git difftool --dir-diff branch..otherBranch

or to compare a remote branch to the local workspace...

git difftool --dir-diff origin/branch .

For example, when bitbucket decides for performance reasons it will only show you a "three way merge" diff rather than the actual complete differences between the two branches you've selected.

This will show the diff as a tree in the tool you've selected. e.g. in meld.

Inspired by @GregRundlett comment.

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  • I had neglected to link to the damning admission that they've removed a key diff capability to optimize their performance ('cost?').
    – poleguy
    Feb 6, 2023 at 16:17
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There are two ways to see the differences between two branches.The modifications that have been made to the files in each branch will be shown by these commands.

  1. Use the git diff command to view the differences between two branches in a Git repository.

    git diff branch1 branch2 will show all the differences.

    If you wish to compare a specific file between the two branches, you can use this command as:

    git diff branch1 branch2 path/to/file

  2. The git log command can also be used to view the differences between two branches. Run the git log command with the —left-right parameter and the two branches you wish to compare like this:

    git log --left-right branch1...branch2

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    The second option is exactly what I was looking for. This is the perfect one-liner for a quick diff by commit. For an even quicker look. to refer to the current branch's position use HEAD, and to narrow to just commit messages add the aptly named --oneliner option. For example: git log --left-right --oneline HEAD...branch2
    – Boaz
    Jun 2, 2023 at 14:44
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I've tried most of the responses above. None of them work anymore because revisions and branches are completely separated. The responses with the lower rating are actually much closer to the correct answer.

The easiest solution is:

 git diff origin/branch1 origin/branch2

And the beauty of this is that this works even if you are on origin/main (in github/gogs) or origin/master (in gitlab).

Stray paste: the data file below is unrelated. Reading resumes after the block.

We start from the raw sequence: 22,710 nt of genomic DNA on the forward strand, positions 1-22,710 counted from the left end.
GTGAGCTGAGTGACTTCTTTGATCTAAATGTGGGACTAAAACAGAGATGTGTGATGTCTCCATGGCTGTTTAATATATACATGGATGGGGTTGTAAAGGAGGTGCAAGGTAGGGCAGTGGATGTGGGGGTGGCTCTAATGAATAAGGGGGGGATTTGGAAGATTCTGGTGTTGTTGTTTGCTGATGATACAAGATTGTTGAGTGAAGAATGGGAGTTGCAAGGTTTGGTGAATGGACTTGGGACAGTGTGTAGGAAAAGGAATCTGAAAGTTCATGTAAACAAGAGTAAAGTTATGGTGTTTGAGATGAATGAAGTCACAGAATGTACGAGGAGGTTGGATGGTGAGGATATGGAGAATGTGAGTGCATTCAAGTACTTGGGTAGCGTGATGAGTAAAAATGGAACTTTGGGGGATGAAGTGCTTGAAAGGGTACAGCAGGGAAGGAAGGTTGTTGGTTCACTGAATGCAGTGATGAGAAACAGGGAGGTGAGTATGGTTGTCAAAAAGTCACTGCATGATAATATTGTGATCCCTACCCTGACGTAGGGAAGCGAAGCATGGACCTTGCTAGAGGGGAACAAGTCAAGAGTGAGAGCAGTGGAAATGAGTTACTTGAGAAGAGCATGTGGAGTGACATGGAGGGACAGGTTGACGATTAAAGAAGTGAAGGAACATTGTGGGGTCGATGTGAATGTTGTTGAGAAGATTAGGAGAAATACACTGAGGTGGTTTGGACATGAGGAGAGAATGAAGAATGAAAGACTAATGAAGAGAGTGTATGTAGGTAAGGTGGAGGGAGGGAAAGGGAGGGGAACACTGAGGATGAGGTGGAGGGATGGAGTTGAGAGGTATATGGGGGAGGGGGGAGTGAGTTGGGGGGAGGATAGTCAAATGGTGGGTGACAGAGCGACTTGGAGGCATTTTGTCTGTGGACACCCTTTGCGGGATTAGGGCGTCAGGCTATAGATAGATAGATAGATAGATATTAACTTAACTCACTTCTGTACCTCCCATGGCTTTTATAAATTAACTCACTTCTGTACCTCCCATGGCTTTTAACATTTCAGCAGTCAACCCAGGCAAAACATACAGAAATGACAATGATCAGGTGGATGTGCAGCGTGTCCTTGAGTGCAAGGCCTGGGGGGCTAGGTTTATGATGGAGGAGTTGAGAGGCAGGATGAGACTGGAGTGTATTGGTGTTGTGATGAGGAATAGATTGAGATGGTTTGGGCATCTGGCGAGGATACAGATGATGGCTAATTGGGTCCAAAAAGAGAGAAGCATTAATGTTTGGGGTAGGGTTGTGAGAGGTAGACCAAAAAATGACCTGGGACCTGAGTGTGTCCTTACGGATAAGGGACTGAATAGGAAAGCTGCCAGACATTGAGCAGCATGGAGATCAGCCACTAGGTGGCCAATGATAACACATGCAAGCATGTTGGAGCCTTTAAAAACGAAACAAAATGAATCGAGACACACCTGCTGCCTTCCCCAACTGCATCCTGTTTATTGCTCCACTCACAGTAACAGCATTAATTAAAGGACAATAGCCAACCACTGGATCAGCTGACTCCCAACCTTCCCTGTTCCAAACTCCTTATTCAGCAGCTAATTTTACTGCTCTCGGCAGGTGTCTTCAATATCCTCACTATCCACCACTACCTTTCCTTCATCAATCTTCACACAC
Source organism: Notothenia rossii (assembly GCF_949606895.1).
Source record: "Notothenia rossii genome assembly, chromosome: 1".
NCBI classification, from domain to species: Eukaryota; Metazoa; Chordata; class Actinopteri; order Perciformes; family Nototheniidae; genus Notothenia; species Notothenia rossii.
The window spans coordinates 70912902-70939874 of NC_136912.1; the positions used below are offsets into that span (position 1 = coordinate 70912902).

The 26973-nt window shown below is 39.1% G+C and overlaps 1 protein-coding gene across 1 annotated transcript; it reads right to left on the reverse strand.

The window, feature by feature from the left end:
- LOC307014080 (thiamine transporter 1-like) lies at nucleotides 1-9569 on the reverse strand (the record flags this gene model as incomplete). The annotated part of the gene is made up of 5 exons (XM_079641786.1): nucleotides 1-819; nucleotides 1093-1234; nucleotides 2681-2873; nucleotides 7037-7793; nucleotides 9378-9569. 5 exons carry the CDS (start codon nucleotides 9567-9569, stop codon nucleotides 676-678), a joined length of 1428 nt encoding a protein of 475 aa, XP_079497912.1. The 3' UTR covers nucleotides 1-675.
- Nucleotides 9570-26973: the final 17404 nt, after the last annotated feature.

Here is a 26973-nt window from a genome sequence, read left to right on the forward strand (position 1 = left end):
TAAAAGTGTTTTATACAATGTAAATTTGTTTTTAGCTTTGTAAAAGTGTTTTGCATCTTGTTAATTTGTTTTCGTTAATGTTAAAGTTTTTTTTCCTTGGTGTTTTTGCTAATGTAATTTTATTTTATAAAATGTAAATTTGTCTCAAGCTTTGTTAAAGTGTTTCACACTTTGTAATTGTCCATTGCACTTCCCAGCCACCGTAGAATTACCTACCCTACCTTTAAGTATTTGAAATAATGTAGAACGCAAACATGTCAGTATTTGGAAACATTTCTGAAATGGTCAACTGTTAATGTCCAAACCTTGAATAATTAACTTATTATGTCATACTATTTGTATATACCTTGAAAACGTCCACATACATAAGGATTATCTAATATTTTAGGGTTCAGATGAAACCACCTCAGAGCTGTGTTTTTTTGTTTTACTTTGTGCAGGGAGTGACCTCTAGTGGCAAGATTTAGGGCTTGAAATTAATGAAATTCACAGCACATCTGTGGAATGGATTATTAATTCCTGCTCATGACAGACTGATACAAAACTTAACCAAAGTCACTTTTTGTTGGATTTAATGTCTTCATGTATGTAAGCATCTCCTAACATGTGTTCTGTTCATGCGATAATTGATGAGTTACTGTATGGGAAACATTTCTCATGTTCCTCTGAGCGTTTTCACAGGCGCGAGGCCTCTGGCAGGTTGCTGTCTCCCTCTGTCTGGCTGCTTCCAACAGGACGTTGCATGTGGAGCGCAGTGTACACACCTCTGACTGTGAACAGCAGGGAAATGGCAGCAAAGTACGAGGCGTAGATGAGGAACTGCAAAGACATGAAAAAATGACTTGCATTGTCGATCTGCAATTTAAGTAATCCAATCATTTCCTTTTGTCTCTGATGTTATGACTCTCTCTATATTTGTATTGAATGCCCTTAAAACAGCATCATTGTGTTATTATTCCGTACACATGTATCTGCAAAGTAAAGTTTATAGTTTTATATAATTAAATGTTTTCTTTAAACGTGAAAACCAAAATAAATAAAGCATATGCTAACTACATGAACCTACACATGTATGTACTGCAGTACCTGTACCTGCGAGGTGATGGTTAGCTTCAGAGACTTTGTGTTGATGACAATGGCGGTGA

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  • "responses with the lower rating..." true. What will you do when this answer is #1?
    – Shanimal
    Jan 13 at 4:53
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    I'll edit my comment to stay I'm "Der Beste"! To be honest the replies are not very old, so I don't know how they are correct. I've tested this on everything other than github. Jan 16 at 18:52
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When on the feature branch, merge your target branch and then run a diff against it. For example, if you want to see what changes your feature branch add to master, do the following:

// Fetch from all remotes
git fetch

// Check out your feature branch
git checkout feature

// Merge origin/master to your branch
git merge origin/master

// Compare to origin/master
git diff origin/master
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GitHub Branches Showing out-of-sync When They Weren't:

When Googling to understand why GitHub kept showing my branches out-of-sync when I was 200% they weren't, this question kept appearing at the top of the results pile. So I'll provide what I've learned to help other folks with the same question who land here.

SOLUTION:

GitHub does three-dot comparisons (digested below) BY DEFAULT- NOT TWO dot:

The two-dot comparison shows the difference between the latest state of the base branch (for example, main) and the most recent version of the topic branch.

Since the three-dot comparison compares with the merge base, it is focusing on "what a pull request introduces".

How to toggle between 2-dot and 3-dot branch comparisons on GitHub:

The URL of the diff'ed branches is presented as below with THREE dots:

https://github.com/yourAcct/yourRepo/compare/develop...main

Just backspace one of the three dots and GitHub will return the results of a TWO dot diff:

https://github.com/yourAcct/yourRepo/compare/develop..main

If your branches are truly in-sync, GitHub won't report any changes in the TWO-dot comparison.

Conclusion:

GitHub doesn't expressly state how they are calculating the differences and I believe many like myself will see a message in GitHub that "This branch is X commits behind" and think: "I must have made a boo-boo..." Well, you didn't.

Not believing it was possible that GitHub was gaslighting me, I needed to prove the state of sync. It was only after this testing I knew something was wrong and continued investigating.

Tests to prove my branches were sync'ed:

In all the tests below, NO changes were reported:

Test 1: LOCAL branches were in sync with each other:

git diff develop..main

Test 2: REMOTE branches in sync with each other:

git diff origin/develop..origin/main

Test 3: LOCAL branches in sync with their REMOTE counterparts:

git diff develop..origin/develop

git diff main...origin/main

Test 4: LOCAL branches were in sync with the other branch:

git diff develop...origin/main
git diff main...origin/develop

Only after validating my branches were in fact sync'ed could I consider the possibility the status returned by GitHub might not be what it appeared to be...

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In Eclipse(J2EE version) , open "Window --> Show view --> Git Repository". if you have checked out 2 local git branches for examples then you will have bunch of branches in Local section. select any 2 git local branches and do " right click and select "Compare with each other in Tree menu".

Open view "Git Tree Compare" and u will be able to see side by side diff for all files.

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For AzureDevOps users:

  • Go to Repos / Branches

branches list

  • On the right side, click on the sub menu next a branch

menu

  • Select branches to compare

enter image description here